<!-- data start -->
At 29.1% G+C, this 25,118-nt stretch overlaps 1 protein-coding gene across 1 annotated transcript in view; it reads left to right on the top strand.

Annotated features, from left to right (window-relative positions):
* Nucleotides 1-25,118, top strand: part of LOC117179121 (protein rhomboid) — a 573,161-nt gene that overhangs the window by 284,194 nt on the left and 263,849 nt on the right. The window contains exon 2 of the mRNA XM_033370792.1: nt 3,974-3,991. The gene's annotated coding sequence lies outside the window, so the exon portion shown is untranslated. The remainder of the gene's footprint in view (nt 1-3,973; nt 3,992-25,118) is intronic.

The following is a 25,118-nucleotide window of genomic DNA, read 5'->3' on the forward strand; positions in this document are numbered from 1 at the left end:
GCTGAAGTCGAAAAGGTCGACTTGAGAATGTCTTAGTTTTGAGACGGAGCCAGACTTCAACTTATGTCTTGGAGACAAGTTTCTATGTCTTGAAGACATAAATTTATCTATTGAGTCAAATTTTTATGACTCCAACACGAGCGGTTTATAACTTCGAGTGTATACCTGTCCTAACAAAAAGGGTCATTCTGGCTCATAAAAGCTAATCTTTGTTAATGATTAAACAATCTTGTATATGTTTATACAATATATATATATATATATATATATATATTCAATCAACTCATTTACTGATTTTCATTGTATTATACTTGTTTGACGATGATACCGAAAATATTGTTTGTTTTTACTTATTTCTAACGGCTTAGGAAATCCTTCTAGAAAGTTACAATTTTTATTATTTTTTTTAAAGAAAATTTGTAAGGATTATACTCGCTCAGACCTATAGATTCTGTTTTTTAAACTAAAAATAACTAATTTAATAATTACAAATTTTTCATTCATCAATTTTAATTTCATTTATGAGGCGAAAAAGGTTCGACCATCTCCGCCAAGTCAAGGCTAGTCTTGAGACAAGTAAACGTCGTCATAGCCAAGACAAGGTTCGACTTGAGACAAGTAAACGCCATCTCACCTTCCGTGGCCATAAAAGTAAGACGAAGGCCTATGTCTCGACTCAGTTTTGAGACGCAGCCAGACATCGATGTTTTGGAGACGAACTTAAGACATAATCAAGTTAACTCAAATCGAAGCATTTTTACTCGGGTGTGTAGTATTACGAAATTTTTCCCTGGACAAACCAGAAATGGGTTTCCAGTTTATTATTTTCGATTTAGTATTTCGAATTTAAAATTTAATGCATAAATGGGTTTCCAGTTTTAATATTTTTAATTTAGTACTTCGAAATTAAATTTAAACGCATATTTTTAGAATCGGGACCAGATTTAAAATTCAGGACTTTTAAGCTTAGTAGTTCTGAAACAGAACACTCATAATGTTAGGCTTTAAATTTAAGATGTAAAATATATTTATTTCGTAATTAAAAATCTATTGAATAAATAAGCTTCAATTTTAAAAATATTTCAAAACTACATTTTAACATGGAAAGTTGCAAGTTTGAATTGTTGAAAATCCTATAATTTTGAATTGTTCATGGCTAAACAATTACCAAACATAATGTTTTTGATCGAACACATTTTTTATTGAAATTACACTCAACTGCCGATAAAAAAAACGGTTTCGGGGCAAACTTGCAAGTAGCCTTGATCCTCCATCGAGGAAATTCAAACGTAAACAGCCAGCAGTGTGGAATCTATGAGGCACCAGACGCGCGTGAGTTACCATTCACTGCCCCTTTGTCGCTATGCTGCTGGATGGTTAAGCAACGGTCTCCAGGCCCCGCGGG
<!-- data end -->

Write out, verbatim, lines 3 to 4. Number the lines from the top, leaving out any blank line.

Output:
* Nucleotides 1-25,118, top strand: part of LOC117179121 (protein rhomboid) — a 573,161-nt gene that overhangs the window by 284,194 nt on the left and 263,849 nt on the right. The window contains exon 2 of the mRNA XM_033370792.1: nt 3,974-3,991. The gene's annotated coding sequence lies outside the window, so the exon portion shown is untranslated. The remainder of the gene's footprint in view (nt 1-3,973; nt 3,992-25,118) is intronic.

The following is a 25,118-nucleotide window of genomic DNA, read 5'->3' on the forward strand; positions in this document are numbered from 1 at the left end: